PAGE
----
SPRINGFIELD, IL - A new report on the pollution impacts coming from heavy trucks in Illinois points to massive public health benefits and up to 14,000 new jobs that would likely come from policies bringing cleaner trucks and vehicles to the state's roads in the coming years. The new Illinois Clean Trucks Program report highlights the disproportionate impact of medium- and heavy-duty trucks on the state’s roadways and evaluates the health and economic impacts of policies that would shift them to cleaner options. The Environmental Resources Management (ERM) report was developed on behalf of NRDC (Natural Resources Defense Council) and the Union of Concerned Scientists.
In Illinois, medium- and heavy-duty (M/HD) vehicles are currently responsible for a disproportionate amount of pollution from on-road vehicles. These vehicles are responsible for 67% of the nitrogen oxide and 59% of the particulate matter emitted by on-road vehicles. These pollutants contribute to poor air quality and negative health impacts in many urban areas, particularly low-income and communities of color that are disproportionately impacted by emissions from freight movement due to their proximity to transportation infrastructure.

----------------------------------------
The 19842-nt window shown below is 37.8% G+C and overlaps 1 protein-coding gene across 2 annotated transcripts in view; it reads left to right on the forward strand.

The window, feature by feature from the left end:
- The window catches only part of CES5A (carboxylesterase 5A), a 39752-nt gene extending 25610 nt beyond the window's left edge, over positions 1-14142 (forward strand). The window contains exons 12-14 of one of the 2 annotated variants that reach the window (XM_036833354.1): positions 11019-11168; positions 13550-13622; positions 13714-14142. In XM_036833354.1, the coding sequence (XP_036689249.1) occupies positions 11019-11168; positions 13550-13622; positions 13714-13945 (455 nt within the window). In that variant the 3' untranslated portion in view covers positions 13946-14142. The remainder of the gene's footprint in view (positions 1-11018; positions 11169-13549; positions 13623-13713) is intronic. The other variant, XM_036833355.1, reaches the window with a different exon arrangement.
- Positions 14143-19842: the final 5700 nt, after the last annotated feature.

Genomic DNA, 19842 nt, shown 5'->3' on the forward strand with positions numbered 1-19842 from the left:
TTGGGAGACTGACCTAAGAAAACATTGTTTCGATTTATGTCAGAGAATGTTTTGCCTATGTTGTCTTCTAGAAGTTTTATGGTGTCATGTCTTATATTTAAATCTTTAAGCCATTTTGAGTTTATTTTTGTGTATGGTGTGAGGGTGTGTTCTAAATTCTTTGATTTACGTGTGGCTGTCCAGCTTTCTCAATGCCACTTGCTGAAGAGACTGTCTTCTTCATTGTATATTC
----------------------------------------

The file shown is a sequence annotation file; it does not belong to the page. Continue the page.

"Freight is a major part of the Chicago area economy, but air pollution caused by diesel emissions disproportionately harms Black and Latino communities in the region,” said José Acosta Córdova, Environmental Planning and Research Organizer at Little Village Environmental Justice Organization. “This report shows how the Advanced Clean Truck (ACT) rule and the NOx Omnibus rule will set Illinois on the path towards achieving zero-emission freight and mitigating the negative impacts of diesel-powered vehicles."
The report summarizes the projected environmental and economic effects of Illinois adopting policies requiring manufacturers to sell a greater number of M/HD, low and no-emission vehicles over the next 30 years. Three specific clean truck policy scenarios were evaluated:
- ACT Rule Adoption: Illinois adopts requirements analogous to those adopted by California under the Advanced Clean Trucks (ACT) Rule, which requires an increasing percentage of new trucks purchased in the state to be zero-emission vehicles (ZEV) in the 2025 model year.